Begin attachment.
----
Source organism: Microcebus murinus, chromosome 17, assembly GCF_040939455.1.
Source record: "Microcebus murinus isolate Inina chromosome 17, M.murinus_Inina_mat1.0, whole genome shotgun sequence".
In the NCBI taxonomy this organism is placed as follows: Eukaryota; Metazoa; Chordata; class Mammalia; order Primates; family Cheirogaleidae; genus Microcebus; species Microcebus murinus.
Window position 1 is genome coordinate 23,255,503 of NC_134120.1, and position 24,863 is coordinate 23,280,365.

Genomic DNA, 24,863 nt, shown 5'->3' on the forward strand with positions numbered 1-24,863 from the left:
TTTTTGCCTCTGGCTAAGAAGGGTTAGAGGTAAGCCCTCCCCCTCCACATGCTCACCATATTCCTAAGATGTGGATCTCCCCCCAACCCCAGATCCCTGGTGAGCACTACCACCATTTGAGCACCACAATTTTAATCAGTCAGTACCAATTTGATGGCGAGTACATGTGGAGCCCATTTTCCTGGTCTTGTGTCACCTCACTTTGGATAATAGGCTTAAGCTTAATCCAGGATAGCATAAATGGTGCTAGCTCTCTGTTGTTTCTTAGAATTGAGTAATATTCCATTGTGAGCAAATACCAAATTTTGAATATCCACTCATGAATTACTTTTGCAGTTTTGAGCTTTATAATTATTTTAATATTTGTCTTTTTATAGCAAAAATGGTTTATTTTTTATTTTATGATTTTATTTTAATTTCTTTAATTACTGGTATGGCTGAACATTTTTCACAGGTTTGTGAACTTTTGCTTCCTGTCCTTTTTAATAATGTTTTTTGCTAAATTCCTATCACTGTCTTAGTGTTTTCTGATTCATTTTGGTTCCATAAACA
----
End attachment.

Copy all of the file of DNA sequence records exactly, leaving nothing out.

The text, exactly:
Source organism: Microcebus murinus, chromosome 17, assembly GCF_040939455.1.
Source record: "Microcebus murinus isolate Inina chromosome 17, M.murinus_Inina_mat1.0, whole genome shotgun sequence".
In the NCBI taxonomy this organism is placed as follows: Eukaryota; Metazoa; Chordata; class Mammalia; order Primates; family Cheirogaleidae; genus Microcebus; species Microcebus murinus.
Window position 1 is genome coordinate 23,255,503 of NC_134120.1, and position 24,863 is coordinate 23,280,365.

Genomic DNA, 24,863 nt, shown 5'->3' on the forward strand with positions numbered 1-24,863 from the left:
TTTTTGCCTCTGGCTAAGAAGGGTTAGAGGTAAGCCCTCCCCCTCCACATGCTCACCATATTCCTAAGATGTGGATCTCCCCCCAACCCCAGATCCCTGGTGAGCACTACCACCATTTGAGCACCACAATTTTAATCAGTCAGTACCAATTTGATGGCGAGTACATGTGGAGCCCATTTTCCTGGTCTTGTGTCACCTCACTTTGGATAATAGGCTTAAGCTTAATCCAGGATAGCATAAATGGTGCTAGCTCTCTGTTGTTTCTTAGAATTGAGTAATATTCCATTGTGAGCAAATACCAAATTTTGAATATCCACTCATGAATTACTTTTGCAGTTTTGAGCTTTATAATTATTTTAATATTTGTCTTTTTATAGCAAAAATGGTTTATTTTTTATTTTATGATTTTATTTTAATTTCTTTAATTACTGGTATGGCTGAACATTTTTCACAGGTTTGTGAACTTTTGCTTCCTGTCCTTTTTAATAATGTTTTTTGCTAAATTCCTATCACTGTCTTAGTGTTTTCTGATTCATTTTGGTTCCATAAACA